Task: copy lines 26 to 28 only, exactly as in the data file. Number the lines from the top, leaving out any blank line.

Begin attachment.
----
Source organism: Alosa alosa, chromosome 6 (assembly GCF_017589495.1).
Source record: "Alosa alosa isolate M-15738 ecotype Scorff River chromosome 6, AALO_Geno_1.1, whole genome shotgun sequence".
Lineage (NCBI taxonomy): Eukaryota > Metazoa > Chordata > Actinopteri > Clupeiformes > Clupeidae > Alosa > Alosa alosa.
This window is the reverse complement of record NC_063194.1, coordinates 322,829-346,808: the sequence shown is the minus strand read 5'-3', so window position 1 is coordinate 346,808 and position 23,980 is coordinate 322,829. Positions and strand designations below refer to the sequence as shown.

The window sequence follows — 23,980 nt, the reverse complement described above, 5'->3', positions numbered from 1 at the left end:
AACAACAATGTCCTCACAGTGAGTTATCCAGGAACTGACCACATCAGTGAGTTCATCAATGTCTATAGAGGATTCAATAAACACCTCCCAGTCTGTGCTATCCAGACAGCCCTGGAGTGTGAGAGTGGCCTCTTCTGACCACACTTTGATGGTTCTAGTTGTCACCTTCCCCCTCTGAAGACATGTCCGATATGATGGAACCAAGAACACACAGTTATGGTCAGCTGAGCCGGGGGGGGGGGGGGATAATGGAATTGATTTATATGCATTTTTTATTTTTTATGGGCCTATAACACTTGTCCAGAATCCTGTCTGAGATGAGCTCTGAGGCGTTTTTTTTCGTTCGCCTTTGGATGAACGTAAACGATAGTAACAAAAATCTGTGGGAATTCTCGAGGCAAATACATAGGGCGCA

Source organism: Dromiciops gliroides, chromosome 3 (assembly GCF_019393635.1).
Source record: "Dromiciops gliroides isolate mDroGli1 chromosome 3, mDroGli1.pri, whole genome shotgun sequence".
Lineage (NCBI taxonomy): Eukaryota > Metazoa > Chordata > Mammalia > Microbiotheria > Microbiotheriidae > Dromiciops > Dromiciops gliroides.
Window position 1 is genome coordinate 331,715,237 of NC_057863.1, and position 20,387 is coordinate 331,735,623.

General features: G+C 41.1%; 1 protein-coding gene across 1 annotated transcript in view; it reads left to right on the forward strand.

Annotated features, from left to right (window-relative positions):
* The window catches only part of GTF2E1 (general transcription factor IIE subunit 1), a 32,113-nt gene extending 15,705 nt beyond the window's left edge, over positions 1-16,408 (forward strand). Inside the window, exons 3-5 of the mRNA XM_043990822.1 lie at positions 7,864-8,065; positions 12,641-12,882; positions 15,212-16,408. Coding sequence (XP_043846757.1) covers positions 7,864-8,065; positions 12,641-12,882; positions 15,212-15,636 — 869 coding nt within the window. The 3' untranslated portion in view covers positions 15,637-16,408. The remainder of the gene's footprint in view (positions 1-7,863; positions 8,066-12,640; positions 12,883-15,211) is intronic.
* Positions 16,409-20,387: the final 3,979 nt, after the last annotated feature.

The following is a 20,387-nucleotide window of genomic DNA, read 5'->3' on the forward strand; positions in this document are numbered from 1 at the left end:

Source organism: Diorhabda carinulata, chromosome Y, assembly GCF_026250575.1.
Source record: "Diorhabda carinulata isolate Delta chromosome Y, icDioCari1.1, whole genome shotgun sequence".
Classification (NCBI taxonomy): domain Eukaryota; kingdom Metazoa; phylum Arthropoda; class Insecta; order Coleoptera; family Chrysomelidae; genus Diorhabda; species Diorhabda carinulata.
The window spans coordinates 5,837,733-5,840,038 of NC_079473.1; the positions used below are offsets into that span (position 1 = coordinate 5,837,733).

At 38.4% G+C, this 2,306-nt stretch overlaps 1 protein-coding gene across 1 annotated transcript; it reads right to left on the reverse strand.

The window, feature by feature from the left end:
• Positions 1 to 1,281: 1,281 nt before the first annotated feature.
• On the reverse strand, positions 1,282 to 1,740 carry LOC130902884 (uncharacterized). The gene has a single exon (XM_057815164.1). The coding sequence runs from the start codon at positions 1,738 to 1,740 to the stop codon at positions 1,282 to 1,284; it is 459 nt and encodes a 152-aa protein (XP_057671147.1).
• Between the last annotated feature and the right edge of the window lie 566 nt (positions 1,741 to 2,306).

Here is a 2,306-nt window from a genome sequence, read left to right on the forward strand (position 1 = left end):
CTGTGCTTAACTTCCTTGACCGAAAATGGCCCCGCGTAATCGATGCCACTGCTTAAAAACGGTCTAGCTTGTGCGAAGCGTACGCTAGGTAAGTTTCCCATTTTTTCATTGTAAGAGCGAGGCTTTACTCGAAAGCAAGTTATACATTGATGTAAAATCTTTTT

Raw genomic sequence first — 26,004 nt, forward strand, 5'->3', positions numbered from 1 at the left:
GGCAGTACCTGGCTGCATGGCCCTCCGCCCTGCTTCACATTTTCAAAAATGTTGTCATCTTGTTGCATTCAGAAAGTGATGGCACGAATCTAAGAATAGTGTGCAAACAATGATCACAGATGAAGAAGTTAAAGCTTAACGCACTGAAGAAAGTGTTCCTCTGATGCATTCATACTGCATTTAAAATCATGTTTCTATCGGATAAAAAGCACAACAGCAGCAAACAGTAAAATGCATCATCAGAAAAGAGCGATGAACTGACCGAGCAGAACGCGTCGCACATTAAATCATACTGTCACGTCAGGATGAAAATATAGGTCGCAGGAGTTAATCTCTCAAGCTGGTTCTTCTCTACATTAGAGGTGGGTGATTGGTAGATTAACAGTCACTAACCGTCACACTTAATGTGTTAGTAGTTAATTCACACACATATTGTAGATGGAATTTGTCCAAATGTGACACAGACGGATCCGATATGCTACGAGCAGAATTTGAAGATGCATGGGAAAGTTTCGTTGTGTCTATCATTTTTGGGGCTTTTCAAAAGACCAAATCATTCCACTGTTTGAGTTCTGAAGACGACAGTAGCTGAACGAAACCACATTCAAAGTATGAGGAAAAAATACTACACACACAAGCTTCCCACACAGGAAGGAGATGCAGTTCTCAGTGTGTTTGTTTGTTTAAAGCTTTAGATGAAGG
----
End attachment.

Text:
CTGTGCTTAACTTCCTTGACCGAAAATGGCCCCGCGTAATCGATGCCACTGCTTAAAAACGGTCTAGCTTGTGCGAAGCGTACGCTAGGTAAGTTTCCCATTTTTTCATTGTAAGAGCGAGGCTTTACTCGAAAGCAAGTTATACATTGATGTAAAATCTTTTT

Raw genomic sequence first — 26,004 nt, forward strand, 5'->3', positions numbered from 1 at the left:
GGCAGTACCTGGCTGCATGGCCCTCCGCCCTGCTTCACATTTTCAAAAATGTTGTCATCTTGTTGCATTCAGAAAGTGATGGCACGAATCTAAGAATAGTGTGCAAACAATGATCACAGATGAAGAAGTTAAAGCTTAACGCACTGAAGAAAGTGTTCCTCTGATGCATTCATACTGCATTTAAAATCATGTTTCTATCGGATAAAAAGCACAACAGCAGCAAACAGTAAAATGCATCATCAGAAAAGAGCGATGAACTGACCGAGCAGAACGCGTCGCACATTAAATCATACTGTCACGTCAGGATGAAAATATAGGTCGCAGGAGTTAATCTCTCAAGCTGGTTCTTCTCTACATTAGAGGTGGGTGATTGGTAGATTAACAGTCACTAACCGTCACACTTAATGTGTTAGTAGTTAATTCACACACATATTGTAGATGGAATTTGTCCAAATGTGACACAGACGGATCCGATATGCTACGAGCAGAATTTGAAGATGCATGGGAAAGTTTCGTTGTGTCTATCATTTTTGGGGCTTTTCAAAAGACCAAATCATTCCACTGTTTGAGTTCTGAAGACGACAGTAGCTGAACGAAACCACATTCAAAGTATGAGGAAAAAATACTACACACACAAGCTTCCCACACAGGAAGGAGATGCAGTTCTCAGTGTGTTTGTTTGTTTAAAGCTTTAGATGAAGG